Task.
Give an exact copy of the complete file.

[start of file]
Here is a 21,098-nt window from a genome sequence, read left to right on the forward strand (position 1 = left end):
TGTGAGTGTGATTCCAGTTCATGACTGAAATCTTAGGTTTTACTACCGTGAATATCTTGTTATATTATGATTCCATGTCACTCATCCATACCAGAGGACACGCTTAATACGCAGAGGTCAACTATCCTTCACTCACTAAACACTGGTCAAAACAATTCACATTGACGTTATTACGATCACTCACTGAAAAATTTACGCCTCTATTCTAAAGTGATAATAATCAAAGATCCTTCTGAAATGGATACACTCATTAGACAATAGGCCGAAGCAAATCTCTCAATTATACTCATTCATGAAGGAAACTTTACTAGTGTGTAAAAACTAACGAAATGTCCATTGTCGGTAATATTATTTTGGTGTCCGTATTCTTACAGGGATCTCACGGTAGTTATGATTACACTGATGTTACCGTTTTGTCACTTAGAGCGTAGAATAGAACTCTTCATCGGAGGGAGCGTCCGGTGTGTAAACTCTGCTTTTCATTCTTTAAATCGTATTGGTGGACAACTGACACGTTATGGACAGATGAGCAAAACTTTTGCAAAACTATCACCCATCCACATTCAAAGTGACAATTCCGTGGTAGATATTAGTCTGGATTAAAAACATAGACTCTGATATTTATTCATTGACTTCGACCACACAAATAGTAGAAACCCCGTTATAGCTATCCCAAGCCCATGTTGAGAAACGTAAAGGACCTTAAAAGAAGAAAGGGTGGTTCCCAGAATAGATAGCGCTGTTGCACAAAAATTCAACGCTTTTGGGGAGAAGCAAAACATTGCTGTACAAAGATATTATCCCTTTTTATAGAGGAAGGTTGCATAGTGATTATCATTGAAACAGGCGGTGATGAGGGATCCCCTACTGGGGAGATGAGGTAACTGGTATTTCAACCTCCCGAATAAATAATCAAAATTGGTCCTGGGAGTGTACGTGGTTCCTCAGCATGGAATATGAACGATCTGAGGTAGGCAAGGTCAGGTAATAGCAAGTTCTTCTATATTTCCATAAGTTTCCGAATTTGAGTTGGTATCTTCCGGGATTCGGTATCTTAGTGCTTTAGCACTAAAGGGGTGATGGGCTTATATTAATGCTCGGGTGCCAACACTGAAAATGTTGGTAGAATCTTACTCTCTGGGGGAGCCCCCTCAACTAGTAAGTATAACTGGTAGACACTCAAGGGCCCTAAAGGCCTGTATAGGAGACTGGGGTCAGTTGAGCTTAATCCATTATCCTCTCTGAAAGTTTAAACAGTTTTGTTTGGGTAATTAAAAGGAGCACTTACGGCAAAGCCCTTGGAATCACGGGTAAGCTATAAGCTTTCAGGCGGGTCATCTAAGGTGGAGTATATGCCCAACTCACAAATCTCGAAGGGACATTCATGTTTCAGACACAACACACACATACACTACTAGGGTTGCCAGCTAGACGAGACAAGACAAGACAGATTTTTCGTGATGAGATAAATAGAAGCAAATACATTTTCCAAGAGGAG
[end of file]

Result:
Here is a 21,098-nt window from a genome sequence, read left to right on the forward strand (position 1 = left end):
TGTGAGTGTGATTCCAGTTCATGACTGAAATCTTAGGTTTTACTACCGTGAATATCTTGTTATATTATGATTCCATGTCACTCATCCATACCAGAGGACACGCTTAATACGCAGAGGTCAACTATCCTTCACTCACTAAACACTGGTCAAAACAATTCACATTGACGTTATTACGATCACTCACTGAAAAATTTACGCCTCTATTCTAAAGTGATAATAATCAAAGATCCTTCTGAAATGGATACACTCATTAGACAATAGGCCGAAGCAAATCTCTCAATTATACTCATTCATGAAGGAAACTTTACTAGTGTGTAAAAACTAACGAAATGTCCATTGTCGGTAATATTATTTTGGTGTCCGTATTCTTACAGGGATCTCACGGTAGTTATGATTACACTGATGTTACCGTTTTGTCACTTAGAGCGTAGAATAGAACTCTTCATCGGAGGGAGCGTCCGGTGTGTAAACTCTGCTTTTCATTCTTTAAATCGTATTGGTGGACAACTGACACGTTATGGACAGATGAGCAAAACTTTTGCAAAACTATCACCCATCCACATTCAAAGTGACAATTCCGTGGTAGATATTAGTCTGGATTAAAAACATAGACTCTGATATTTATTCATTGACTTCGACCACACAAATAGTAGAAACCCCGTTATAGCTATCCCAAGCCCATGTTGAGAAACGTAAAGGACCTTAAAAGAAGAAAGGGTGGTTCCCAGAATAGATAGCGCTGTTGCACAAAAATTCAACGCTTTTGGGGAGAAGCAAAACATTGCTGTACAAAGATATTATCCCTTTTTATAGAGGAAGGTTGCATAGTGATTATCATTGAAACAGGCGGTGATGAGGGATCCCCTACTGGGGAGATGAGGTAACTGGTATTTCAACCTCCCGAATAAATAATCAAAATTGGTCCTGGGAGTGTACGTGGTTCCTCAGCATGGAATATGAACGATCTGAGGTAGGCAAGGTCAGGTAATAGCAAGTTCTTCTATATTTCCATAAGTTTCCGAATTTGAGTTGGTATCTTCCGGGATTCGGTATCTTAGTGCTTTAGCACTAAAGGGGTGATGGGCTTATATTAATGCTCGGGTGCCAACACTGAAAATGTTGGTAGAATCTTACTCTCTGGGGGAGCCCCCTCAACTAGTAAGTATAACTGGTAGACACTCAAGGGCCCTAAAGGCCTGTATAGGAGACTGGGGTCAGTTGAGCTTAATCCATTATCCTCTCTGAAAGTTTAAACAGTTTTGTTTGGGTAATTAAAAGGAGCACTTACGGCAAAGCCCTTGGAATCACGGGTAAGCTATAAGCTTTCAGGCGGGTCATCTAAGGTGGAGTATATGCCCAACTCACAAATCTCGAAGGGACATTCATGTTTCAGACACAACACACACATACACTACTAGGGTTGCCAGCTAGACGAGACAAGACAAGACAGATTTTTCGTGATGAGATAAATAGAAGCAAATACATTTTCCAAGAGGAG